The CHIPS and Science Act was passed in 2022, a $280 billion investment designed to stimulate production of semiconductors in the United States and keep the country competitive in key industries of the future.

Details for the program's first few funding opportunities have now been released, providing employers with more clarity about the kinds of opportunities that may await them, as well as any challenges.

With engineering talent already in short supply, infusing billions of dollars into the domestic semiconductor market will only serve to further disrupt the balance between jobs and job seekers. Solving the shortage, however, can't be ignored. The success of semiconductor manufacturing in America rests in no small part on the ability of employers to not only create opportunities but find and hire the great talent needed to sustain them.

facts on the first round of funding

The Department of Commerce is responsible for overseeing the act's first major funding program, with $50 billion total dollars allocated  — including $39 billion worth of semiconductor incentives.

Employers interested in procuring funds will send applications to the department and be evaluated on how closely their business proposition meets the requirements.

As of now, funding has been set aside for "projects to construct, expand, or modernize commercial facilities for the production of leading-edge, current-generation, and mature-node semiconductors. This includes both front-end wafer fabrication and back-end packaging."

If this doesn't align with your company's current goals, remember this is only the first in a series of funding opportunities. The Department also has plans for additional rounds focused on semiconductor materials and equipment in the late spring and another for research and development facilities, slated for the fall.

With regards to the form these funds will take, employers that qualify can expect some combination of direct funding, federal loans and/or federal guarantees of third-party loans. It's important to note that these awards are meant to be complementary pieces of a diverse funding portfolio. In its newly released Vision for America, CHIPS for America cited private investment activity as a main program goal, and applicants are encouraged to bring additional capital to the table.

assessing the shortage

The semiconductor industry was already facing a talent shortage, and now, with increased semiconductor activity getting set to take off in the United States — it's likely to get worse.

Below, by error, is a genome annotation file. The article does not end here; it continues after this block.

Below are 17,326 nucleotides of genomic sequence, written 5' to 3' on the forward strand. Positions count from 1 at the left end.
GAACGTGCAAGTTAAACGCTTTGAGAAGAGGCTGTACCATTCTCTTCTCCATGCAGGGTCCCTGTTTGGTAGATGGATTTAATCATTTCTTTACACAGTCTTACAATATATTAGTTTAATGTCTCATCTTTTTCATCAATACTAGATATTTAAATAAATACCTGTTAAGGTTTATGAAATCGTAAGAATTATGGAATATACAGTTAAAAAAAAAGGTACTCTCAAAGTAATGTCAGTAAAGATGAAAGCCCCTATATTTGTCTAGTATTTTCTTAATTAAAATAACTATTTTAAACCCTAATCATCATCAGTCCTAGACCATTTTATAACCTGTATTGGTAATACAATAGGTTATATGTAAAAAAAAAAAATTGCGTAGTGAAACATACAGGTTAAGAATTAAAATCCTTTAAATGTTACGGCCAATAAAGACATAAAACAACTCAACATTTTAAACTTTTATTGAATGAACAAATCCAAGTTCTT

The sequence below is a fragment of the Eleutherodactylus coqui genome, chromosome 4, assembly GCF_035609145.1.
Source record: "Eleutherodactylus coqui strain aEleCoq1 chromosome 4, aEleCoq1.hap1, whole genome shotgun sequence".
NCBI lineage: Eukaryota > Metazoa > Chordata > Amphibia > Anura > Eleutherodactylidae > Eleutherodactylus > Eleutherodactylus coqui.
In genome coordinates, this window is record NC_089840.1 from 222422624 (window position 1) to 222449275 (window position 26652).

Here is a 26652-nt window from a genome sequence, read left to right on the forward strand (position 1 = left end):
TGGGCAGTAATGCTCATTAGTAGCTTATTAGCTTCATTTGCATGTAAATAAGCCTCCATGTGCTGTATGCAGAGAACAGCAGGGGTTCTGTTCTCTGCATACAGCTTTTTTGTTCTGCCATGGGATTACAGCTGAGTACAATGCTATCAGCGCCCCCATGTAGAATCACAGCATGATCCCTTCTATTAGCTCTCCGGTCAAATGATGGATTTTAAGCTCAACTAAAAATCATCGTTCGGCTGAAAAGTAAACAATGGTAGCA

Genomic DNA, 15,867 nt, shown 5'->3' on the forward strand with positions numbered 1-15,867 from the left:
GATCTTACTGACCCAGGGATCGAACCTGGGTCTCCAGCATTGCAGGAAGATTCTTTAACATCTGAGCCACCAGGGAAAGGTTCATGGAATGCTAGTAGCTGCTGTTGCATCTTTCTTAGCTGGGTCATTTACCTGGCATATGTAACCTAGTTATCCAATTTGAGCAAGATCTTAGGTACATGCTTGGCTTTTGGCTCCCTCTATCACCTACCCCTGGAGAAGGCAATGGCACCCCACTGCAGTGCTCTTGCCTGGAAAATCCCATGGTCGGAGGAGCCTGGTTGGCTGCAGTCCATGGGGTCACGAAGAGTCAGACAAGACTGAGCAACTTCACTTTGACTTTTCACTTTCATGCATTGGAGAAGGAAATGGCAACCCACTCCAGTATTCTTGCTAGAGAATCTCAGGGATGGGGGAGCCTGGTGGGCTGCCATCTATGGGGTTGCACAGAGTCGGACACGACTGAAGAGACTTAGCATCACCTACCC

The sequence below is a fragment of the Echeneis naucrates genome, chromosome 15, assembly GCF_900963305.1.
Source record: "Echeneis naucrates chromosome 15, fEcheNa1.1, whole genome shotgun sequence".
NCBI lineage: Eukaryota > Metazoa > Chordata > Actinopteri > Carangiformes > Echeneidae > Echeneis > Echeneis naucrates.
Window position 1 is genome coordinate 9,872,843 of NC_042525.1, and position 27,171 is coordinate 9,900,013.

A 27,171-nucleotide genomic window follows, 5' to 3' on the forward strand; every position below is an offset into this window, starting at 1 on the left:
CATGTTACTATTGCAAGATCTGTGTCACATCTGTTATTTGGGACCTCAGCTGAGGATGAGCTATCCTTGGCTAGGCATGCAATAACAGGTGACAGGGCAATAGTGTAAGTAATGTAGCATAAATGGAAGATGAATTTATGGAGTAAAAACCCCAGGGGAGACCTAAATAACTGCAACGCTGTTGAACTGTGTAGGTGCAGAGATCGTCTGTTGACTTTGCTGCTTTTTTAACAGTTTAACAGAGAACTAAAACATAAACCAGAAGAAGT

Employers were already in need of one million more skilled workers by 2030 in order to fill semiconductor roles — a projection which would require an influx of 100,000 highly skilled workers into the job market each year. The problem? That's more than the amount of graduate students currently enrolled in U.S. electrical engineering and computer science programs combined.

CHIPS for America presents a historic opportunity to participate in the growth of a key domestic industry, but employers run the risk of missing out if their talent strategies aren't up to par. Job seeker expectations are changing, and with more engineering opportunities to choose from, in-demand talent will have the luxury of choosing employers that check all of their boxes.

how to stay competitive for talent

Recent research from Randstad revealed a few of these new, need-to-meet preferences. As employers start assembling funding bids, they should also make sure they dedicate time to creating an equally compelling proposition for talent:

support work-life balance

Over 60 percent of workers wouldn't accept a job if it disrupted their work-life balance.

focus on flexibility

Remote work is here to stay: 40 percent of employees said they'd require remote/hybrid arrangements from an employer, with 27 percent having left a role that wasn't flexible enough.

embrace your values

For 77 percent of today's employees, working for employers that align with their values on sustainability, diversity and transparency is important.

Prioritizing these preferences, along with providing competitive pay, will put employers in the best position to find engineers despite the shortage.

key takeaways

Fortunately, the CHIPS and Science Act also set aside $13.2 billion for research and development initiatives, which includes support for workforce training. However, until these changes have time to take root in the general talent pool, starting a candidate search in specialized networks can provide an edge over the competition.

As part of the world's largest staffing firm, Randstad Engineering can help organizations find talent from our vast network of vetted professionals. By sourcing engineering candidates who fit each workplace, employers won't have to worry about sacrificing candidate quality for speed. Our solutions experts can devise tailored strategies to tackle employee engagement, retention and workforce management to keep teams together and performing at a high level long after the hiring is done.

As domestic semiconductor production heats up, employers that have to divert time and resources away to backfilling positions will find it hard to get ahead. In the words of the act's initial announcement, the race for the 21st century has just begun. Learn more about how Randstad can help you get the talent and tools you need to meet your workforce goals along the way.